A world-renowned farrier testified in the Beth Lynne Hoskins animal cruelty trial Thursday that the condition of her horses’ hooves would not have caused pain or suffering, based on the photographs and medical records he reviewed from the raid of her horses three years ago.

Randolph Luikart, who has worked with horses for 46 years and is considered an expert in the care of horses’ hooves, was the final defense witness called to the stand in the nonjury criminal trial before Aurora Town Justice Douglas Marky.

The trial has had an on-again, off-again rhythm, stretching for a year, but there were indications Thursday that closing summations could come as early as next week. Luikart is scheduled to be cross-examined by the prosecution today.

“There was no condition on the horses’ hooves that would have caused pain and suffering,” from what he saw, Luikart said. The Ashland, Ohio, resident is featured in the Kentucky Derby Museum as part of the international Hall of Fame for veterinarians and farriers.

Luikart testified in great detail about intricate parts of hooves and what is considered normal, as well as hoof distortions, which he testified “are somewhat normal.”

He drew pictures for the judge and insisted he did not see any records indicating Hoskins’ horses would have been in pain.

Defense attorney Thomas Eoannou on several occasions asked Luikart about various aspects of testimony from prosecution witness Joshua Burkhardt, a farrier who assisted the SPCA Serving Erie County in its medical evaluation of Hoskins’ horses after the agency seized them.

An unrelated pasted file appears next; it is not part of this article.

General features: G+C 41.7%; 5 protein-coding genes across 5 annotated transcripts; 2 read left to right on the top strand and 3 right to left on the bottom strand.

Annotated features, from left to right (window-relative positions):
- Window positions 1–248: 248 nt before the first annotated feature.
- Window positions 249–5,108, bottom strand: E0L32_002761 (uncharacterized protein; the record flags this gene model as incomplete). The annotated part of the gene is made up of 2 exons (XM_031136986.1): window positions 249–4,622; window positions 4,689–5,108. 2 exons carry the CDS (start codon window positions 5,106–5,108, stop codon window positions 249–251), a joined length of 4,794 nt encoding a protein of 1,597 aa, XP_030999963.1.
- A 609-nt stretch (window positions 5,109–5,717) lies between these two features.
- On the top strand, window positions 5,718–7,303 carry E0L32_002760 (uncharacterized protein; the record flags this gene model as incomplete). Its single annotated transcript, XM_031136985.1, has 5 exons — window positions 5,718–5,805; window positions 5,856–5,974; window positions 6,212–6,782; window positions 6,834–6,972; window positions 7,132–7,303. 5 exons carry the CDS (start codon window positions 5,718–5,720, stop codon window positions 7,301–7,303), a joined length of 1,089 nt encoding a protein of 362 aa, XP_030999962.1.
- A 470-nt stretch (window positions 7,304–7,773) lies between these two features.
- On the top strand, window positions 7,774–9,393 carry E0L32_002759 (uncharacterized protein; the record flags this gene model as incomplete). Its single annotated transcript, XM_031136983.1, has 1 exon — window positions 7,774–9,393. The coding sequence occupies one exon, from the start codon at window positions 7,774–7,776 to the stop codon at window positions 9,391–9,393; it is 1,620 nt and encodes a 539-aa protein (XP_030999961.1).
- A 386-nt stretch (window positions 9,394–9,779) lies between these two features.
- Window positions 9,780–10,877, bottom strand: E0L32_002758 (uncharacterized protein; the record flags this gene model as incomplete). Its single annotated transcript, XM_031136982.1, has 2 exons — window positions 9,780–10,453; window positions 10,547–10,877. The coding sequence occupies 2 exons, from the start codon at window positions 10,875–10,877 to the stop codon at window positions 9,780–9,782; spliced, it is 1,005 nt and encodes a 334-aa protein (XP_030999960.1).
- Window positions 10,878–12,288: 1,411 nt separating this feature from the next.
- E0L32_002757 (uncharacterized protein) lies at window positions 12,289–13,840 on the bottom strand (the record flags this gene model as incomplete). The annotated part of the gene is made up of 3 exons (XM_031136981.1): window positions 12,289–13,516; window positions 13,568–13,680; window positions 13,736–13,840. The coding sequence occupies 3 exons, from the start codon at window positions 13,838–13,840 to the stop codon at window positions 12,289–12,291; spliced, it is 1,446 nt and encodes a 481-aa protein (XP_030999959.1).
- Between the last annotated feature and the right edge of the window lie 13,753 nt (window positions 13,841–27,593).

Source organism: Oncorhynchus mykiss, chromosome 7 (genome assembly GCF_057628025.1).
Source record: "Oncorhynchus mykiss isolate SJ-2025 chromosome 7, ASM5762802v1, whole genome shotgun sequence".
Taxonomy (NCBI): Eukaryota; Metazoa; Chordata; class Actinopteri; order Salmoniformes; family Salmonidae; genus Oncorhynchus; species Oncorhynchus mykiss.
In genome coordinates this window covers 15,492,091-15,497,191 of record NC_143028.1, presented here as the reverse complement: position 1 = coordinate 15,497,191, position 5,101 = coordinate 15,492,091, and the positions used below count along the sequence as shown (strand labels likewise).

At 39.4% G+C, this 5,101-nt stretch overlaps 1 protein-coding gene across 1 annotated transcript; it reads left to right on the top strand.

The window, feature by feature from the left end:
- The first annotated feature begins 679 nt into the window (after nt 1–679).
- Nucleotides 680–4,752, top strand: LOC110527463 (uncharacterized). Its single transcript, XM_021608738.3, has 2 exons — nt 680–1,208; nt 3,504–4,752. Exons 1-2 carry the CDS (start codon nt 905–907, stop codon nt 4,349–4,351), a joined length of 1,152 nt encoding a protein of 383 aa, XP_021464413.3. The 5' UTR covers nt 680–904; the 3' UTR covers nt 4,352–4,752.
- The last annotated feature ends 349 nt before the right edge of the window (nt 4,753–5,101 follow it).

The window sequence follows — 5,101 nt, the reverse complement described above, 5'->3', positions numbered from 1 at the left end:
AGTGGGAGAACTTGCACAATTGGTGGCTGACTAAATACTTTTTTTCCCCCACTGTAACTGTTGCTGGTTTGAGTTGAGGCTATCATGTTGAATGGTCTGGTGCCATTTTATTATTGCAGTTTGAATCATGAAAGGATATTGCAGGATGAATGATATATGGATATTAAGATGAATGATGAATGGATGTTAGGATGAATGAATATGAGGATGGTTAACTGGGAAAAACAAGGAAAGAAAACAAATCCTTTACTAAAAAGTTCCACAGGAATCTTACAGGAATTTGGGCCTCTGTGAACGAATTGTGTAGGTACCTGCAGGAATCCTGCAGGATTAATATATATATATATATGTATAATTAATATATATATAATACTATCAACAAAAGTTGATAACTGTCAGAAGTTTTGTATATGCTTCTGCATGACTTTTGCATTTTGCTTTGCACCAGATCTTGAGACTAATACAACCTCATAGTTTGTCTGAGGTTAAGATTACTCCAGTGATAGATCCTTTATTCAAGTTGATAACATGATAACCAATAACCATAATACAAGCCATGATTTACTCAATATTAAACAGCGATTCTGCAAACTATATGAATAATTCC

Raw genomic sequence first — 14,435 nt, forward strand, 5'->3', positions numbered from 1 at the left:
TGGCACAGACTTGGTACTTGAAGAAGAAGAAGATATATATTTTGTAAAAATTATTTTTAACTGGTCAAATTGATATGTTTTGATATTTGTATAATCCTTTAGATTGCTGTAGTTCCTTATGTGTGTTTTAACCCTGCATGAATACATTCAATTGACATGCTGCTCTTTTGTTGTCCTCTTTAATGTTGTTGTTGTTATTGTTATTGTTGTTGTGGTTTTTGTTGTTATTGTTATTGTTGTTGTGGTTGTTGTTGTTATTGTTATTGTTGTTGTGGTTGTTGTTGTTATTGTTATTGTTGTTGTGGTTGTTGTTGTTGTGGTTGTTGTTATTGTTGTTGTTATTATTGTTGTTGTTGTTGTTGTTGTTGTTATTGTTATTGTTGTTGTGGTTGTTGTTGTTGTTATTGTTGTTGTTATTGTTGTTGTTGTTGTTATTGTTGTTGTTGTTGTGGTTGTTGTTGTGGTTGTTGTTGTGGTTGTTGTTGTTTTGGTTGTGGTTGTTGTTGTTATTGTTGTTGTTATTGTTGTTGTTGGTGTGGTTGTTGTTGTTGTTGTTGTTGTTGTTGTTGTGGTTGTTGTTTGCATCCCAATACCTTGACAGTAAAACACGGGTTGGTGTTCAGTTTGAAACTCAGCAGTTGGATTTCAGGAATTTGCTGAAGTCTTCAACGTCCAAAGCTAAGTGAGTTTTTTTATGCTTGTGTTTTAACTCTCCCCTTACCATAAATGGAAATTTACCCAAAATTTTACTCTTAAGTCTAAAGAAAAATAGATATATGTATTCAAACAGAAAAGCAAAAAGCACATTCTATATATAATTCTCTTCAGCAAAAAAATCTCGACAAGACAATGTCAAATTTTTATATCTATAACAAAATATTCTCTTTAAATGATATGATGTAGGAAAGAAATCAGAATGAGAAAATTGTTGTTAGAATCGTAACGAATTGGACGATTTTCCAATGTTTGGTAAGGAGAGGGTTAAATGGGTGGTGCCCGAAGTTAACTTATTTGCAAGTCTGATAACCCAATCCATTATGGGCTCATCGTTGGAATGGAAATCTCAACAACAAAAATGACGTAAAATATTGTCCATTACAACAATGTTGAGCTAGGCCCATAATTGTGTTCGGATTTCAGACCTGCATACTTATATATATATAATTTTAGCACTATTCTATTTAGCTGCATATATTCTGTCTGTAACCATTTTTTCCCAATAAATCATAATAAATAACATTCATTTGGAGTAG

Burkhardt had testified that the horses showed signs of severe neglect, bruising and hoof damage, and that some had extensive heel growth and neglect that could be painful and affect their balance.

Luikart disputed many aspects of Burkhardt’s testimony, which was paraphrased by Eoannou.

The defense attorney asked: “Do you think there was extensive neglect on her horses’ hooves” based on your review of records from March 18, 2010, the day of the raid?

Luikart replied: “No.”

When asked about the presence of thrush infection in some of the horses’ feet, Luikart said that a horse’s foot is never sterile and that no evidence of thrush was noted in medical records that would have caused pain or suffering on the day of the raid.

He also said one would expect to find thrush in a herd of that size – in Hoskins’ case, numbering 73 horses.

“I’ve seen thrush in a barn that you could eat off the floor of. It’s not unique to environments,” Luikart said. “It’s everywhere.”

He also testified that some horse owners choose to have their horses’ hooves trimmed and shoe them at different times, or more frequently than others. He also noted that horses turned out in pastures can get along with “just about anything” on their feet. And he said there is an optimum hoof length for each horse and that it can even differ from one leg to another on the same horse.

When questioned by Eoannou, Luikart said horses would not suffer pain from standing on frozen or uneven manure packs.